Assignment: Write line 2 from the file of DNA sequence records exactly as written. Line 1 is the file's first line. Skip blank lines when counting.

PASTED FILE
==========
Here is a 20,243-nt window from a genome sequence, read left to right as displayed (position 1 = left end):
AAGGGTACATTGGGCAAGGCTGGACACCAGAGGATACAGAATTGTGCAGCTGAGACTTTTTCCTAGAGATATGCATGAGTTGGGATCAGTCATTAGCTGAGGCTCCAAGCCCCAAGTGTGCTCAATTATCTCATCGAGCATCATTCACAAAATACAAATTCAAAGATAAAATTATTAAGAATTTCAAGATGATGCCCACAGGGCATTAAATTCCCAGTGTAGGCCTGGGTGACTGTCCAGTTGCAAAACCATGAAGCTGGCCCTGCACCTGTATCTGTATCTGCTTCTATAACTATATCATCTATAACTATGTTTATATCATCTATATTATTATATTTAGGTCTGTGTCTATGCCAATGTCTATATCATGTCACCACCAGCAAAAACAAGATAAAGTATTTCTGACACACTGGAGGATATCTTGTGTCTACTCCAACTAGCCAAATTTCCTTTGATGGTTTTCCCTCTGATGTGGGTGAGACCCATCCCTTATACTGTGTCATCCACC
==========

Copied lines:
AAGGGTACATTGGGCAAGGCTGGACACCAGAGGATACAGAATTGTGCAGCTGAGACTTTTTCCTAGAGATATGCATGAGTTGGGATCAGTCATTAGCTGAGGCTCCAAGCCCCAAGTGTGCTCAATTATCTCATCGAGCATCATTCACAAAATACAAATTCAAAGATAAAATTATTAAGAATTTCAAGATGATGCCCACAGGGCATTAAATTCCCAGTGTAGGCCTGGGTGACTGTCCAGTTGCAAAACCATGAAGCTGGCCCTGCACCTGTATCTGTATCTGCTTCTATAACTATATCATCTATAACTATGTTTATATCATCTATATTATTATATTTAGGTCTGTGTCTATGCCAATGTCTATATCATGTCACCACCAGCAAAAACAAGATAAAGTATTTCTGACACACTGGAGGATATCTTGTGTCTACTCCAACTAGCCAAATTTCCTTTGATGGTTTTCCCTCTGATGTGGGTGAGACCCATCCCTTATACTGTGTCATCCACC